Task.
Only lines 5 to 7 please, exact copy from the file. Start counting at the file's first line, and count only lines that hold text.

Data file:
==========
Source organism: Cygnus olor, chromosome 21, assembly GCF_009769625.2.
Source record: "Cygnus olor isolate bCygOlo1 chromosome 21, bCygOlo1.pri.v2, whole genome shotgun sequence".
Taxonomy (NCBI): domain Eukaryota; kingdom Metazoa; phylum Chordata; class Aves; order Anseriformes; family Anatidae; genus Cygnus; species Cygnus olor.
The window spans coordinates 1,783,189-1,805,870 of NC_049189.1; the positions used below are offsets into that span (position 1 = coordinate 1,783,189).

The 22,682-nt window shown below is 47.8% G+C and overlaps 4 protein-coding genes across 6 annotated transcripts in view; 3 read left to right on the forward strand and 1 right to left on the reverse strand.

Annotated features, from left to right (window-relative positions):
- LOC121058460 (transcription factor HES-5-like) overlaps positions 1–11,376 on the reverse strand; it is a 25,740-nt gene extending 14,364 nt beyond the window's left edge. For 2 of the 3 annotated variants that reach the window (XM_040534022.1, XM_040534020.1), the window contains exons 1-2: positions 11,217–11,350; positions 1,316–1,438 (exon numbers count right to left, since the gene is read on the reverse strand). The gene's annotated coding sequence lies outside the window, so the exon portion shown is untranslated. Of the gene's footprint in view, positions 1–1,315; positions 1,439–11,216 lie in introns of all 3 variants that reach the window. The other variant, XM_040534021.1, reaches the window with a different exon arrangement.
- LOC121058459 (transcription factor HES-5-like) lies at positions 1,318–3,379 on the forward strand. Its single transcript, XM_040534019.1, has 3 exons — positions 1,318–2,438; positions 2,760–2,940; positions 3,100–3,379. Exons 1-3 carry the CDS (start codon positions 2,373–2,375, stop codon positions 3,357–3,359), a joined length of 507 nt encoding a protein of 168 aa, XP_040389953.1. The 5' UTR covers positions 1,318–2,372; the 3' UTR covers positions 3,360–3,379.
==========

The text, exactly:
The 22,682-nt window shown below is 47.8% G+C and overlaps 4 protein-coding genes across 6 annotated transcripts in view; 3 read left to right on the forward strand and 1 right to left on the reverse strand.

Annotated features, from left to right (window-relative positions):
- LOC121058460 (transcription factor HES-5-like) overlaps positions 1–11,376 on the reverse strand; it is a 25,740-nt gene extending 14,364 nt beyond the window's left edge. For 2 of the 3 annotated variants that reach the window (XM_040534022.1, XM_040534020.1), the window contains exons 1-2: positions 11,217–11,350; positions 1,316–1,438 (exon numbers count right to left, since the gene is read on the reverse strand). The gene's annotated coding sequence lies outside the window, so the exon portion shown is untranslated. Of the gene's footprint in view, positions 1–1,315; positions 1,439–11,216 lie in introns of all 3 variants that reach the window. The other variant, XM_040534021.1, reaches the window with a different exon arrangement.